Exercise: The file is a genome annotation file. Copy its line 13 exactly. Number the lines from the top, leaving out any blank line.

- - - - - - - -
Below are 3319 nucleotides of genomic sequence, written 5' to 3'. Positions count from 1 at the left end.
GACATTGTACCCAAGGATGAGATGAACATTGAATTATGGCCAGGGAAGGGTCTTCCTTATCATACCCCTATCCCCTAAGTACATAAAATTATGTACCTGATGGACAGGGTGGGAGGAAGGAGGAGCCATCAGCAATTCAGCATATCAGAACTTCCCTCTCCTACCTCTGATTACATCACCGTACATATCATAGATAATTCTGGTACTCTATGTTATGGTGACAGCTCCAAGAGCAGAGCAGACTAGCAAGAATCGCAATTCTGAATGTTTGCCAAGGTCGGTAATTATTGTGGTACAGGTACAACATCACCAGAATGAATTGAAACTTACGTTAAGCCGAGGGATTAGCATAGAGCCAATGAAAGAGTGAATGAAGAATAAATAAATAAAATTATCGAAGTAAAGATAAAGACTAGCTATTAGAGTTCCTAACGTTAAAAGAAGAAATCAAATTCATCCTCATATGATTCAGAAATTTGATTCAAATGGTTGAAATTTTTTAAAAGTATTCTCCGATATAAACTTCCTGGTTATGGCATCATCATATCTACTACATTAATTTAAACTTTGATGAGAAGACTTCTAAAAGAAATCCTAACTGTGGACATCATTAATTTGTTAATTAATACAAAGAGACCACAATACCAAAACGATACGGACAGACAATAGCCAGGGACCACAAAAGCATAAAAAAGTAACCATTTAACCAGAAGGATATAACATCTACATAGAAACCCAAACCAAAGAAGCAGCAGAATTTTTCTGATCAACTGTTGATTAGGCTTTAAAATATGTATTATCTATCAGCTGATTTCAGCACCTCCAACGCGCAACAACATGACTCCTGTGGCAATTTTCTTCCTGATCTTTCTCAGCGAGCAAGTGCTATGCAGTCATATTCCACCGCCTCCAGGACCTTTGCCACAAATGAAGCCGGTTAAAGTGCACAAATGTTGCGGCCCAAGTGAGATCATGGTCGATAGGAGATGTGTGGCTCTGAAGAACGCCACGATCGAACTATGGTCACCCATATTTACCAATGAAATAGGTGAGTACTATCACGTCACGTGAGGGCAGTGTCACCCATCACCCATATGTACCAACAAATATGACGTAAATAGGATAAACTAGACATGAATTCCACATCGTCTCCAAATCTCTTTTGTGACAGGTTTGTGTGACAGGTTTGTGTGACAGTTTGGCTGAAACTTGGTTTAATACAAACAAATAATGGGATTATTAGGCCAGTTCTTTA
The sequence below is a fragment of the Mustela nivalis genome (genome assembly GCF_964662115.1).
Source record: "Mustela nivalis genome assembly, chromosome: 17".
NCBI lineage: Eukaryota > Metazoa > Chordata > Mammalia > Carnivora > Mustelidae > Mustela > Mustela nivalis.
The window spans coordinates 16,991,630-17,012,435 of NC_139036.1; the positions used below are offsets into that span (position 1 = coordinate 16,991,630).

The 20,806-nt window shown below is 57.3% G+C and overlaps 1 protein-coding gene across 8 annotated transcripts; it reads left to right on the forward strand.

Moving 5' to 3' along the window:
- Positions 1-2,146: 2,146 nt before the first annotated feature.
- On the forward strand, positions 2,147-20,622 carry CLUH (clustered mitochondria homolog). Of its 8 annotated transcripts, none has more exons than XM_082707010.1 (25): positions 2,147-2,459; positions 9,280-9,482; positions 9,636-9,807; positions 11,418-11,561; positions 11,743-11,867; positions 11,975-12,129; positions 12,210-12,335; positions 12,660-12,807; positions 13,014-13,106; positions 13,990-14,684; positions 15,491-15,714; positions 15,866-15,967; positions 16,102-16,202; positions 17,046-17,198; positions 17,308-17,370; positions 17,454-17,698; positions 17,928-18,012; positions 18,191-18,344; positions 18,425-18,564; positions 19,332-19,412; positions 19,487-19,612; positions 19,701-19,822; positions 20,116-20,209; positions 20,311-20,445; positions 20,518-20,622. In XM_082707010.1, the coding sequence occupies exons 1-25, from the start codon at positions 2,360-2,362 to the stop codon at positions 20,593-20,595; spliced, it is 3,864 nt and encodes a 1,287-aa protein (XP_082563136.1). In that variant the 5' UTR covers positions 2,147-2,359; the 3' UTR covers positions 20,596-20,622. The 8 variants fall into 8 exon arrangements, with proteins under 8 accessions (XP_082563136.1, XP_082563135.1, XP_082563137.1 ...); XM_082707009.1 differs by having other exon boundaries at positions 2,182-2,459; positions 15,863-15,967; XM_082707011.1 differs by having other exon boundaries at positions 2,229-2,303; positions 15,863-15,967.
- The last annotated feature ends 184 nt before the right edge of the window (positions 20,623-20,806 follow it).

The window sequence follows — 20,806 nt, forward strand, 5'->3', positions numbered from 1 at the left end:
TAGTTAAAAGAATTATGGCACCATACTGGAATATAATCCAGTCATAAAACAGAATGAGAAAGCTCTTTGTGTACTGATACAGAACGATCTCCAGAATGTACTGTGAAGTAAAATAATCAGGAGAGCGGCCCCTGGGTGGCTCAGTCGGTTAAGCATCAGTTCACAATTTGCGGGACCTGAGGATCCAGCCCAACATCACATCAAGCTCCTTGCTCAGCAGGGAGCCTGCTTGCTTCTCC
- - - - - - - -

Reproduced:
TAGTTAAAAGAATTATGGCACCATACTGGAATATAATCCAGTCATAAAACAGAATGAGAAAGCTCTTTGTGTACTGATACAGAACGATCTCCAGAATGTACTGTGAAGTAAAATAATCAGGAGAGCGGCCCCTGGGTGGCTCAGTCGGTTAAGCATCAGTTCACAATTTGCGGGACCTGAGGATCCAGCCCAACATCACATCAAGCTCCTTGCTCAGCAGGGAGCCTGCTTGCTTCTCC